Home prices continued to rebound in 2013 as Tooele County’s real estate market experienced its second consecutive year of rising home prices.
In 2013 the median sales price of a single family home in Tooele County rose from $153,000 to $163,000 — a 6.5 percent increase from 2012.
“The market in Tooele County is back to normal,” said Vicki Griffith, broker for Premier Utah Real Estate in Tooele. “After years of short sales and foreclosures, the market has recovered and we are seeing a good level of growth.”
The total sales volume of homes in the county also jumped from 725 in 2012 to 838 in 2013, a 15.6 percent increase.
“People are still moving into Tooele County, either for work or because it’s a great place to live and our housing market is more affordable than Salt Lake County,” said Griffith.
The number of new listings also rose in 2013 to 1,400 from 1,218 in 2012 for a 14.9 percent increase. While new listings increased, the number of days a home stayed on the market before it sold dropped in 2013 from an average of 51 days in 2012 to 40 days in 2013, a 21.5 percent decrease.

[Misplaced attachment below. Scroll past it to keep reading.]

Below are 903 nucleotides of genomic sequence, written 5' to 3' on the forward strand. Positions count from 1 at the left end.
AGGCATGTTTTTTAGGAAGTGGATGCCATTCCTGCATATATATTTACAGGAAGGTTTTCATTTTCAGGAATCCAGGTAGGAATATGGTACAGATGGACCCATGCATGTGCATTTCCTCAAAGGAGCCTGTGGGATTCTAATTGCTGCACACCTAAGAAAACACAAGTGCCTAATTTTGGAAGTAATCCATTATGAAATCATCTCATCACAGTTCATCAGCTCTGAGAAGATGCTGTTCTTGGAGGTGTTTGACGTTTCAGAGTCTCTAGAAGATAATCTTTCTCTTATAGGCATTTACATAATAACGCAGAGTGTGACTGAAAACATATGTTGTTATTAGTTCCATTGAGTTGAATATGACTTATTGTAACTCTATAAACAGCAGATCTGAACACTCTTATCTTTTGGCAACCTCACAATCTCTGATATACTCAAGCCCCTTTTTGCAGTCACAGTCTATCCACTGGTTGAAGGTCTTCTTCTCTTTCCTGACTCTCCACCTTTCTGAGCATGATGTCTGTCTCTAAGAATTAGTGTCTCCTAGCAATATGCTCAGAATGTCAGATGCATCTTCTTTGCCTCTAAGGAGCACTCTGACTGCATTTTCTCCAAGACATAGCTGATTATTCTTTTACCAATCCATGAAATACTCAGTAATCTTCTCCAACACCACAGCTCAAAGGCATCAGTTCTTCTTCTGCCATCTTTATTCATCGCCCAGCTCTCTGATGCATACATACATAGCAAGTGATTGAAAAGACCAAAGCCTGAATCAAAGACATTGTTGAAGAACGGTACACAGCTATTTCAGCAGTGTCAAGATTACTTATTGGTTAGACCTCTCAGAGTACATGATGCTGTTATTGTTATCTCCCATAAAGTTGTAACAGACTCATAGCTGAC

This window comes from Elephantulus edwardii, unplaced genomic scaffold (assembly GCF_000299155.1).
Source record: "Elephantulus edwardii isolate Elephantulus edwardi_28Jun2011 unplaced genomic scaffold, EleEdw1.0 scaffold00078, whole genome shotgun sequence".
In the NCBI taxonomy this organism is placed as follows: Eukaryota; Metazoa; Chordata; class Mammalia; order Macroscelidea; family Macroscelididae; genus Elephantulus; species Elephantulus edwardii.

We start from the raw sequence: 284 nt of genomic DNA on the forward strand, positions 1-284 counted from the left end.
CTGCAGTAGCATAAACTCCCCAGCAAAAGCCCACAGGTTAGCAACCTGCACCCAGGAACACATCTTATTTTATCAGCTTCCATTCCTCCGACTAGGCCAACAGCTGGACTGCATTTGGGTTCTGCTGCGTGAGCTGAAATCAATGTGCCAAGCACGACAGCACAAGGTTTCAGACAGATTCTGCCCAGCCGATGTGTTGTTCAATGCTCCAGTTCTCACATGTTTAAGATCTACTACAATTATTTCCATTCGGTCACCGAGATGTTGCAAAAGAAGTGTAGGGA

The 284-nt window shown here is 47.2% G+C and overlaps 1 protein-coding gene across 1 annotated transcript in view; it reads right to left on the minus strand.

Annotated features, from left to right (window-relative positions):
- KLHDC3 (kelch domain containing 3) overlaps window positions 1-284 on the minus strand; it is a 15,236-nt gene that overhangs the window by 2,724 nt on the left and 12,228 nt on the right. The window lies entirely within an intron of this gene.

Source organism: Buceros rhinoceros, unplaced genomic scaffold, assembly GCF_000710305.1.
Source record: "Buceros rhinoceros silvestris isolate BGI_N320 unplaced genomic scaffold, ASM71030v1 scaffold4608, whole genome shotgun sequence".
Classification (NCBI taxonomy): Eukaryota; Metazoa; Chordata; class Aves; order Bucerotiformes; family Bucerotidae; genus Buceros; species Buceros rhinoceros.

“We have good supply of homes for the demand,” Griffith said. “It’s well balanced. We’re not really in a buyer’s or seller’s market. If you want to sell, we can find a buyer, if you want to buy we can find you a good home.”
However, homes that are priced at $130,000 or below are in high demand, she added.
Real estate agents are looking forward to 2014.
“It should be a banner year,” said Griffith. “We won’t see a huge jump in sales or values, but the regular normal growth will be there. All the things we need for a good year are there. We have the homes to sell, interest rates are still low, and zero-down financing is still available.”
As 2013 started, Chris Sloan, broker for Group 1 Real Estate of Tooele, predicted than the numbers for 2013 would be positive and that 2014 will see continued growth in the county’s real estate market.
“In 2014 we should see the home sales market improvement to continue,” he said. “Home values will continue to increase, maybe not as sharply, but it will continue to be a sustainable increase.”